October 08, 2018

Republicans see tax cuts as a way to motivate voters when Democrats have enthusiasm



Republicans are likely going to lose congressional seats in November, a trend that goes back decades when a new president’s party also controls Congress.

But in an environment where incumbent South Florida Republicans are mostly playing defense on issues like healthcare, immigration and guns, there’s one issue where they think action over the last two years can excite independents and the base alike: taxes.

Republican Rep. Carlos Curbelo was partially responsible for writing the GOP tax bill, the most significant legislation that the Republican-controlled Congress passed under President Donald Trump. Each of the three Miami Republicans in the House, Curbelo, Mario Diaz-Balart and Ileana Ros-Lehtinen voted for the final bill, which cuts taxes for most individuals for the next eight years, cuts corporate taxes and gives a bigger child tax credit to families. The bill will also likely blow a massive hole in the federal deficit.

“I think our biggest accomplishment was to pass historic tax reform legislation that has allowed an economic recovery to include more Americans,” Curbelo said. “That doesn’t mean everyone is in perfect financial shape in this country but without question since we passed tax reform, [employers] are investing more in American workers, businesses are coming back and foreign competitors are not beating us.”

The economy is also in an upswing, something that could bode well for Republicans campaigning on the tax bill. Unemployment is at a near 50-year low, though hiring and wage growth is sluggish. Republicans passed the bill on party lines and Democrats were left out of negotiations. A few Republicans from wealthier areas of New York and California voted against the bill because it capped the deduction on state, local and property taxes.

Some notable opposition to one part of the tax bill came from Republican Sen. Marco Rubio, who advocated for a slightly smaller corporate tax cut in exchange for an expanded child tax credit, though he is not up for reelection and ultimately voted for the final bill. 

Outside groups are touting the tax cuts, including a super PAC aligned with House Speaker Paul Ryan that opened a field operation in Curbelo’s district nearly 18 months ahead of Election Day.

“In my district the median family of four got tax relief of approximately $2,000,” Curbelo said. “Some people think that’s crumbs, but I know people who have said it’s the difference between taking a vacation or not or affording a car payment or not. It’s given a lot of families and individuals relief after a decade of stagnant wages and low growth. Things are getting better in our country economically.”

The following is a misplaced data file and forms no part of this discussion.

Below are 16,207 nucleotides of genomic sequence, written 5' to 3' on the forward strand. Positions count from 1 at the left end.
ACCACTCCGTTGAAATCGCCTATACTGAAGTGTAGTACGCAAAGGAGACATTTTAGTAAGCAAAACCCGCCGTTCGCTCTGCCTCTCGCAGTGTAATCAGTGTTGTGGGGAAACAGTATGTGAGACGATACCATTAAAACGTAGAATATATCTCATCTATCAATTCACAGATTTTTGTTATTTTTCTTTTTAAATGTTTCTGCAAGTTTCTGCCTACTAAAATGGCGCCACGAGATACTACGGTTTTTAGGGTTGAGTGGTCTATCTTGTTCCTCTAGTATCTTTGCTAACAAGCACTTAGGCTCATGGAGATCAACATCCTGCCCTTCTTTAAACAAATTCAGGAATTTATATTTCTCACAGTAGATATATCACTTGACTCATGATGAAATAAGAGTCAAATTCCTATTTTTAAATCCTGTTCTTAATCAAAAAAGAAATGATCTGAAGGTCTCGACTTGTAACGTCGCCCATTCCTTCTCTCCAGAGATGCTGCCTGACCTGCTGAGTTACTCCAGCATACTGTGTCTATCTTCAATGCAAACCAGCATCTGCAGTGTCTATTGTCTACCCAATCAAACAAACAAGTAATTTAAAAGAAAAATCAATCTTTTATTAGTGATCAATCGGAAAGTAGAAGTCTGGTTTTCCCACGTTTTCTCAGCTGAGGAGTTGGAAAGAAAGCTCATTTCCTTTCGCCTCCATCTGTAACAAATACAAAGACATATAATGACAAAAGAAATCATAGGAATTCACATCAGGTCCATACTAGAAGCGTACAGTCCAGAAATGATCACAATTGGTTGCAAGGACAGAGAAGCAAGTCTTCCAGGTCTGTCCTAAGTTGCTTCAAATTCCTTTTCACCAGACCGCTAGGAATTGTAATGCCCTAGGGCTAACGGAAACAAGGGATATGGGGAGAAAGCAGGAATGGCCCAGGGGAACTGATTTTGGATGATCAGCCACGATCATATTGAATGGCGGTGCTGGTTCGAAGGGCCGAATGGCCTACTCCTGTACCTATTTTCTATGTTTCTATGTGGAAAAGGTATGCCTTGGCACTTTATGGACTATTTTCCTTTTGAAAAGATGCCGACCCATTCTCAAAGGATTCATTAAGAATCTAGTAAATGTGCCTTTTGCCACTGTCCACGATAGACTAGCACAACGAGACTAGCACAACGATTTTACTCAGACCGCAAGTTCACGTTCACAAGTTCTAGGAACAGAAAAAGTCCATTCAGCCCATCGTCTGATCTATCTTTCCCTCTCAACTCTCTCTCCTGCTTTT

But the average tax cut disproportionately benefits wealthy Americans.

Households making $500,000 or more will see a 3.3 percent to 4.3 percent savings on their tax bill this year, while households making less than $75,000 will see a 1.6 percent savings at most, according to the Tax Policy Center, a nonpartisan Washington think tank. Households making more than $1 million will see a 0.9 percent tax savings in 2027, after the tax cuts passed by Congress sunset, and households making less than $75,000 will see a slight tax increase.

More here.

May 02, 2018

Why Nancy Pelosi likes Marco Rubio's talk on taxes

Marco Rubio 3


Minutes after the GOP tax bill passed the U.S. Senate last year, Florida Democratic Sen. Bill Nelson said "this GOP tax bill was never about helping the middle class."

Months after the GOP tax bill became law, Florida Republican Sen. Marco Rubio, who voted for the tax bill, made an argument that sounded much like Nelson's.

"There is still a lot of thinking on the right that if big corporations are happy, they're going to take the money they're saving and reinvest it in American workers," Rubio said in a recent interviewwith The Economist. "In fact they bought back shares, a few gave out bonuses; there's no evidence whatsoever that the money's been massively poured back into the American worker."

Rubio's comments were quickly lauded by House Minority Leader Nancy Pelosi and Senate Minority Leader Chuck Schumer, the highest-ranking Democrats in Washington.
"We couldn’t have said it any better ourselves," Schumer's office said in a statement. Pelosi wielded a paper copy of Rubio's remarks while visiting Florida on Wednesday.
More here.

April 13, 2018

Curbelo won't appear with Trump in Miami on Monday

Donald trump 2

@alextdaugherty @newsbysmiley

President Donald Trump is coming to South Florida to talk up the GOP tax bill on Monday, but a Miami Republican who played a role in its creation—and who is facing a tough reelection—won't be there. 

Miami Republican Rep. Carlos Curbelo, a member of the House tax writing committee that drafted the tax bill signed into law by Trump late last year, is in Lima this weekend at the Summit of the Americas and won't be back in time for the Monday afternoon event, according to spokesperson Joanna Rodriguez